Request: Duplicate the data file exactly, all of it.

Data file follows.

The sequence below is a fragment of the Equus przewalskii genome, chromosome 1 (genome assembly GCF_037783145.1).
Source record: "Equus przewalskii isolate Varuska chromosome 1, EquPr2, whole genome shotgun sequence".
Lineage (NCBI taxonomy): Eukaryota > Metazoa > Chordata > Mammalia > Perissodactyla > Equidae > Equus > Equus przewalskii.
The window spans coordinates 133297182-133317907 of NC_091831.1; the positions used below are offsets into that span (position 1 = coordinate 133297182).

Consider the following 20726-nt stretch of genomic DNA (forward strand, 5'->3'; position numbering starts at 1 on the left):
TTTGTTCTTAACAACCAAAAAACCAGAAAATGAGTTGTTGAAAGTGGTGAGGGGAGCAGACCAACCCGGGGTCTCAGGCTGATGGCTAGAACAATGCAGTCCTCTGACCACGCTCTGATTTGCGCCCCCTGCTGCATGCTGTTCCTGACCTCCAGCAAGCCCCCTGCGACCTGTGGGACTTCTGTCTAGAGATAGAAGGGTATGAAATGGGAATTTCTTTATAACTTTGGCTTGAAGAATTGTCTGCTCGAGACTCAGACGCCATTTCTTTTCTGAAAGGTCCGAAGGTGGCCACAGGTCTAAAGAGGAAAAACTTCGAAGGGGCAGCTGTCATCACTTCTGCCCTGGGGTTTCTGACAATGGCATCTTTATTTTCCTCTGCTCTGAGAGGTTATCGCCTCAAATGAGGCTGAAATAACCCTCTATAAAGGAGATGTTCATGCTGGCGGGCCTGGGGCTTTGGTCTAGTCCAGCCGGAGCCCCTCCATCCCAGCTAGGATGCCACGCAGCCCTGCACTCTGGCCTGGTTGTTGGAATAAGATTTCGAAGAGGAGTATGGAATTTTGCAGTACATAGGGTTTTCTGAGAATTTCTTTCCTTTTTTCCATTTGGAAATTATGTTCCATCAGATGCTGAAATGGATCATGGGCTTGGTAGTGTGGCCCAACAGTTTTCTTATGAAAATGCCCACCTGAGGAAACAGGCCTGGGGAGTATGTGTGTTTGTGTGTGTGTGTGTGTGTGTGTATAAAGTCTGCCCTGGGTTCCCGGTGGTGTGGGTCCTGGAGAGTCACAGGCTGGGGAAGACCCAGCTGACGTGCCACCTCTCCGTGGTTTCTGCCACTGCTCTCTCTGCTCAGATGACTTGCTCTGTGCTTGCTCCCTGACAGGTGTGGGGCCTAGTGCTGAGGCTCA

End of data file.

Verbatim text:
The sequence below is a fragment of the Equus przewalskii genome, chromosome 1 (genome assembly GCF_037783145.1).
Source record: "Equus przewalskii isolate Varuska chromosome 1, EquPr2, whole genome shotgun sequence".
Lineage (NCBI taxonomy): Eukaryota > Metazoa > Chordata > Mammalia > Perissodactyla > Equidae > Equus > Equus przewalskii.
The window spans coordinates 133297182-133317907 of NC_091831.1; the positions used below are offsets into that span (position 1 = coordinate 133297182).

Consider the following 20726-nt stretch of genomic DNA (forward strand, 5'->3'; position numbering starts at 1 on the left):
TTTGTTCTTAACAACCAAAAAACCAGAAAATGAGTTGTTGAAAGTGGTGAGGGGAGCAGACCAACCCGGGGTCTCAGGCTGATGGCTAGAACAATGCAGTCCTCTGACCACGCTCTGATTTGCGCCCCCTGCTGCATGCTGTTCCTGACCTCCAGCAAGCCCCCTGCGACCTGTGGGACTTCTGTCTAGAGATAGAAGGGTATGAAATGGGAATTTCTTTATAACTTTGGCTTGAAGAATTGTCTGCTCGAGACTCAGACGCCATTTCTTTTCTGAAAGGTCCGAAGGTGGCCACAGGTCTAAAGAGGAAAAACTTCGAAGGGGCAGCTGTCATCACTTCTGCCCTGGGGTTTCTGACAATGGCATCTTTATTTTCCTCTGCTCTGAGAGGTTATCGCCTCAAATGAGGCTGAAATAACCCTCTATAAAGGAGATGTTCATGCTGGCGGGCCTGGGGCTTTGGTCTAGTCCAGCCGGAGCCCCTCCATCCCAGCTAGGATGCCACGCAGCCCTGCACTCTGGCCTGGTTGTTGGAATAAGATTTCGAAGAGGAGTATGGAATTTTGCAGTACATAGGGTTTTCTGAGAATTTCTTTCCTTTTTTCCATTTGGAAATTATGTTCCATCAGATGCTGAAATGGATCATGGGCTTGGTAGTGTGGCCCAACAGTTTTCTTATGAAAATGCCCACCTGAGGAAACAGGCCTGGGGAGTATGTGTGTTTGTGTGTGTGTGTGTGTGTGTGTATAAAGTCTGCCCTGGGTTCCCGGTGGTGTGGGTCCTGGAGAGTCACAGGCTGGGGAAGACCCAGCTGACGTGCCACCTCTCCGTGGTTTCTGCCACTGCTCTCTCTGCTCAGATGACTTGCTCTGTGCTTGCTCCCTGACAGGTGTGGGGCCTAGTGCTGAGGCTCA